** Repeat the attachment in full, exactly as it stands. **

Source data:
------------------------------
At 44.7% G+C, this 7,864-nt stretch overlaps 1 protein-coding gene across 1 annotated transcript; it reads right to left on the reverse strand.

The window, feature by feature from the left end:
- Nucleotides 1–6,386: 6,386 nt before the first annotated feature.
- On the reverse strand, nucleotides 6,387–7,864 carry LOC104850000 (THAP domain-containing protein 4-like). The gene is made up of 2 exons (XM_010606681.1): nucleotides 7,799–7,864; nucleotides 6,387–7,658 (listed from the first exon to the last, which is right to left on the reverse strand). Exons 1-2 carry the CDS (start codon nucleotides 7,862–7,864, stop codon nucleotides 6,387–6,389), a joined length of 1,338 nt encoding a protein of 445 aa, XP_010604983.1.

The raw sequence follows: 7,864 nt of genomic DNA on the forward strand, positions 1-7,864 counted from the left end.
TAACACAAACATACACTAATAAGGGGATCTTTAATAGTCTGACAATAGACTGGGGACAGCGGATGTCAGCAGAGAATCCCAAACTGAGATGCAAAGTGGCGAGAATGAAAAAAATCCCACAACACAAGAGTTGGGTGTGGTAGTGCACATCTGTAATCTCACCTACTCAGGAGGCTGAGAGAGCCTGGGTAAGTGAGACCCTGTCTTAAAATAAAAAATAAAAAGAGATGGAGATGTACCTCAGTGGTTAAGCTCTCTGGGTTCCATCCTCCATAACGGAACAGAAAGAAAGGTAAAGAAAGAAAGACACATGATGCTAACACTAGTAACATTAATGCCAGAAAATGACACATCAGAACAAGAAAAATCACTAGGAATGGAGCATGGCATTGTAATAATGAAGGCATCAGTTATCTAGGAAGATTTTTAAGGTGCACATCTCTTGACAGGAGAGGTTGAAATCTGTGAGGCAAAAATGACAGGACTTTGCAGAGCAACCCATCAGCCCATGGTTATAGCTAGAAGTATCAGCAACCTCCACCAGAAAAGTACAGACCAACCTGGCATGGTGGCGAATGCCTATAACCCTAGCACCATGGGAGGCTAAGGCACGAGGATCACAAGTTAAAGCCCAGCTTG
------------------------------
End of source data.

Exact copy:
At 44.7% G+C, this 7,864-nt stretch overlaps 1 protein-coding gene across 1 annotated transcript; it reads right to left on the reverse strand.

The window, feature by feature from the left end:
- Nucleotides 1–6,386: 6,386 nt before the first annotated feature.
- On the reverse strand, nucleotides 6,387–7,864 carry LOC104850000 (THAP domain-containing protein 4-like). The gene is made up of 2 exons (XM_010606681.1): nucleotides 7,799–7,864; nucleotides 6,387–7,658 (listed from the first exon to the last, which is right to left on the reverse strand). Exons 1-2 carry the CDS (start codon nucleotides 7,862–7,864, stop codon nucleotides 6,387–6,389), a joined length of 1,338 nt encoding a protein of 445 aa, XP_010604983.1.

The raw sequence follows: 7,864 nt of genomic DNA on the forward strand, positions 1-7,864 counted from the left end.
TAACACAAACATACACTAATAAGGGGATCTTTAATAGTCTGACAATAGACTGGGGACAGCGGATGTCAGCAGAGAATCCCAAACTGAGATGCAAAGTGGCGAGAATGAAAAAAATCCCACAACACAAGAGTTGGGTGTGGTAGTGCACATCTGTAATCTCACCTACTCAGGAGGCTGAGAGAGCCTGGGTAAGTGAGACCCTGTCTTAAAATAAAAAATAAAAAGAGATGGAGATGTACCTCAGTGGTTAAGCTCTCTGGGTTCCATCCTCCATAACGGAACAGAAAGAAAGGTAAAGAAAGAAAGACACATGATGCTAACACTAGTAACATTAATGCCAGAAAATGACACATCAGAACAAGAAAAATCACTAGGAATGGAGCATGGCATTGTAATAATGAAGGCATCAGTTATCTAGGAAGATTTTTAAGGTGCACATCTCTTGACAGGAGAGGTTGAAATCTGTGAGGCAAAAATGACAGGACTTTGCAGAGCAACCCATCAGCCCATGGTTATAGCTAGAAGTATCAGCAACCTCCACCAGAAAAGTACAGACCAACCTGGCATGGTGGCGAATGCCTATAACCCTAGCACCATGGGAGGCTAAGGCACGAGGATCACAAGTTAAAGCCCAGCTTG